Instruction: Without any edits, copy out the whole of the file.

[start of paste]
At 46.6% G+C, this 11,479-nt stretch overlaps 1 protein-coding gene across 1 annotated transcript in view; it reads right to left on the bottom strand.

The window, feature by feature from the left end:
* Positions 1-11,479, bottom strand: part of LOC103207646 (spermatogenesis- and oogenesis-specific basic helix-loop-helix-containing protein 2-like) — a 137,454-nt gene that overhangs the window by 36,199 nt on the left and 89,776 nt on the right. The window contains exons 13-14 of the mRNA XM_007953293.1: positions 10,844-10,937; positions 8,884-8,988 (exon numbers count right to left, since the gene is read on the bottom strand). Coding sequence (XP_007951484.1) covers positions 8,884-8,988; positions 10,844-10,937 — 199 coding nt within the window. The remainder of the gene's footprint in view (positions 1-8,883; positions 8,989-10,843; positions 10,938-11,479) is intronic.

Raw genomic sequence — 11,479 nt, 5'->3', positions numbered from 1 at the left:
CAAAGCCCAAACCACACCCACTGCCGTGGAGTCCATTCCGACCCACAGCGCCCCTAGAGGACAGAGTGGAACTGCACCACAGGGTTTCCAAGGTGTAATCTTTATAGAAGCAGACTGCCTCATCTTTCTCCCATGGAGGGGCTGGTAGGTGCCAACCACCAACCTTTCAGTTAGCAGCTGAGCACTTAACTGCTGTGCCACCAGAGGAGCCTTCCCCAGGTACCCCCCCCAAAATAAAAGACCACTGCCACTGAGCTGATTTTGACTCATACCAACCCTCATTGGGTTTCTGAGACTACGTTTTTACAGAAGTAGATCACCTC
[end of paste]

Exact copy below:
At 46.6% G+C, this 11,479-nt stretch overlaps 1 protein-coding gene across 1 annotated transcript in view; it reads right to left on the bottom strand.

The window, feature by feature from the left end:
* Positions 1-11,479, bottom strand: part of LOC103207646 (spermatogenesis- and oogenesis-specific basic helix-loop-helix-containing protein 2-like) — a 137,454-nt gene that overhangs the window by 36,199 nt on the left and 89,776 nt on the right. The window contains exons 13-14 of the mRNA XM_007953293.1: positions 10,844-10,937; positions 8,884-8,988 (exon numbers count right to left, since the gene is read on the bottom strand). Coding sequence (XP_007951484.1) covers positions 8,884-8,988; positions 10,844-10,937 — 199 coding nt within the window. The remainder of the gene's footprint in view (positions 1-8,883; positions 8,989-10,843; positions 10,938-11,479) is intronic.

Raw genomic sequence — 11,479 nt, 5'->3', positions numbered from 1 at the left:
CAAAGCCCAAACCACACCCACTGCCGTGGAGTCCATTCCGACCCACAGCGCCCCTAGAGGACAGAGTGGAACTGCACCACAGGGTTTCCAAGGTGTAATCTTTATAGAAGCAGACTGCCTCATCTTTCTCCCATGGAGGGGCTGGTAGGTGCCAACCACCAACCTTTCAGTTAGCAGCTGAGCACTTAACTGCTGTGCCACCAGAGGAGCCTTCCCCAGGTACCCCCCCCAAAATAAAAGACCACTGCCACTGAGCTGATTTTGACTCATACCAACCCTCATTGGGTTTCTGAGACTACGTTTTTACAGAAGTAGATCACCTC